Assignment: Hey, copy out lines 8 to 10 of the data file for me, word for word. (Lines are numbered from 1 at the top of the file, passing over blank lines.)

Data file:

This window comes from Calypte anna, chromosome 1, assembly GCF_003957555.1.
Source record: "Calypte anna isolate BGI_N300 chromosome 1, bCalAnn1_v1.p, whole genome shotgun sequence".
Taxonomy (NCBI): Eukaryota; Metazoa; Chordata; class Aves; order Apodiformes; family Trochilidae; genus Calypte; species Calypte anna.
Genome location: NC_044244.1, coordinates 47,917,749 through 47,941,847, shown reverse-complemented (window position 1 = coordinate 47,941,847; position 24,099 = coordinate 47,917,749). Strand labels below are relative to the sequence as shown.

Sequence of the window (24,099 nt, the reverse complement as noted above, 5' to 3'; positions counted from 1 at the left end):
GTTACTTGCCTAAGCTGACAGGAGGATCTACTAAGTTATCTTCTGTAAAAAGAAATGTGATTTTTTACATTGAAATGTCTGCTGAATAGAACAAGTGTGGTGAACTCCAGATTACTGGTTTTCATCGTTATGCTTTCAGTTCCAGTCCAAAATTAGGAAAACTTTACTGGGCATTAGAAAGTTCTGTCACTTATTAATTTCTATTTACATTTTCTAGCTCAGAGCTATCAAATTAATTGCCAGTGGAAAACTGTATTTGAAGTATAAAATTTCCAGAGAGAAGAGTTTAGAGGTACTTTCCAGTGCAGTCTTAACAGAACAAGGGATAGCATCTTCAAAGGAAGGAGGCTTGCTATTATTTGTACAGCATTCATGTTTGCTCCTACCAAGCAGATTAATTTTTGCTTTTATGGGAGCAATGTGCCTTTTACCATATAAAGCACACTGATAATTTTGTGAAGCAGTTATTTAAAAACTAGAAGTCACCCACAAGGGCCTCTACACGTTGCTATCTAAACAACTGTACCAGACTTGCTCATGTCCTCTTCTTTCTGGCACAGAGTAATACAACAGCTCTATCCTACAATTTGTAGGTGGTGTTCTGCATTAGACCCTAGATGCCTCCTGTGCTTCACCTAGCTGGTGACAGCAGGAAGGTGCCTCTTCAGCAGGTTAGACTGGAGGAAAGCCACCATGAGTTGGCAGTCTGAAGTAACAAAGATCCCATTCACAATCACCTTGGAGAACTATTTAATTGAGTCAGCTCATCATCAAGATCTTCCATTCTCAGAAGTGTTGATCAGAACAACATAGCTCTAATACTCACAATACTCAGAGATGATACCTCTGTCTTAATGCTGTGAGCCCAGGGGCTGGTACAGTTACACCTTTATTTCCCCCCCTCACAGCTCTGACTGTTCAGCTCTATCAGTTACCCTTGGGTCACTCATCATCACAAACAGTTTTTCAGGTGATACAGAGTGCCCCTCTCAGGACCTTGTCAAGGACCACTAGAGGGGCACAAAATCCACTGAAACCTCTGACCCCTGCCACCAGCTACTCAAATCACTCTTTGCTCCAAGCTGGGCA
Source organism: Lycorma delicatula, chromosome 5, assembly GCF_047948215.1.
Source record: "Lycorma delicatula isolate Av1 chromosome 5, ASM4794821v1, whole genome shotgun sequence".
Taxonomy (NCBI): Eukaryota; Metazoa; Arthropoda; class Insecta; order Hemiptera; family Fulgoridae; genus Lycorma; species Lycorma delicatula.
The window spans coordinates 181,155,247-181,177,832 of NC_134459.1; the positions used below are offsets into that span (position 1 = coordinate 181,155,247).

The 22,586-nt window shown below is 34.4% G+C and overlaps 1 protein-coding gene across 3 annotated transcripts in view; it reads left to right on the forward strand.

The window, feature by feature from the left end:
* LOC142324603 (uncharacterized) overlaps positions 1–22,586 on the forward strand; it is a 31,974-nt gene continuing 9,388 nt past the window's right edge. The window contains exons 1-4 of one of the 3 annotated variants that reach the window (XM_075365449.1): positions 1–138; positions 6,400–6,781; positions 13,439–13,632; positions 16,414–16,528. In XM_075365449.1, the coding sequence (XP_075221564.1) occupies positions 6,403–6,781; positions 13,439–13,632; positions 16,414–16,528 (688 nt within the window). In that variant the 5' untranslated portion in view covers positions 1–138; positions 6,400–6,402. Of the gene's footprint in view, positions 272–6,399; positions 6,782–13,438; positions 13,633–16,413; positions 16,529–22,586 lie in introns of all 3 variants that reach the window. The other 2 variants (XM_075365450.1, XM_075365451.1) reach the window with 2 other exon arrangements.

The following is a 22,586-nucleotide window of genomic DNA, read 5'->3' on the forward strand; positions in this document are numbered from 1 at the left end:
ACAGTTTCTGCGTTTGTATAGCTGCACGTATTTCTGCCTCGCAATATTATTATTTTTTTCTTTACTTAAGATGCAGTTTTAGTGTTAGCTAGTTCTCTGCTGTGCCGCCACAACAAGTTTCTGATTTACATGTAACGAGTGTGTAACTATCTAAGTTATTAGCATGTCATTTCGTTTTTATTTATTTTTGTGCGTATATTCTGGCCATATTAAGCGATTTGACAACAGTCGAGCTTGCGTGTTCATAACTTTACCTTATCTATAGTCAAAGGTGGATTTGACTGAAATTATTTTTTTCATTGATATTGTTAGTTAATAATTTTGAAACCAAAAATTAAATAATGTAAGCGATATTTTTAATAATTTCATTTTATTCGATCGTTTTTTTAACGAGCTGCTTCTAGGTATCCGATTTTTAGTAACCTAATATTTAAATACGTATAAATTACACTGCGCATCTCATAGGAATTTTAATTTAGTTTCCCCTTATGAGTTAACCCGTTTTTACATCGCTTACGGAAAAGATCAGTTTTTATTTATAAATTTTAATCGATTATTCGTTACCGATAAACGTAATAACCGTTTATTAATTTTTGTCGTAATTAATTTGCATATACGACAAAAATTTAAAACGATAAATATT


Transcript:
Source record: "Lycorma delicatula isolate Av1 chromosome 5, ASM4794821v1, whole genome shotgun sequence".
Taxonomy (NCBI): Eukaryota; Metazoa; Arthropoda; class Insecta; order Hemiptera; family Fulgoridae; genus Lycorma; species Lycorma delicatula.
The window spans coordinates 181,155,247-181,177,832 of NC_134459.1; the positions used below are offsets into that span (position 1 = coordinate 181,155,247).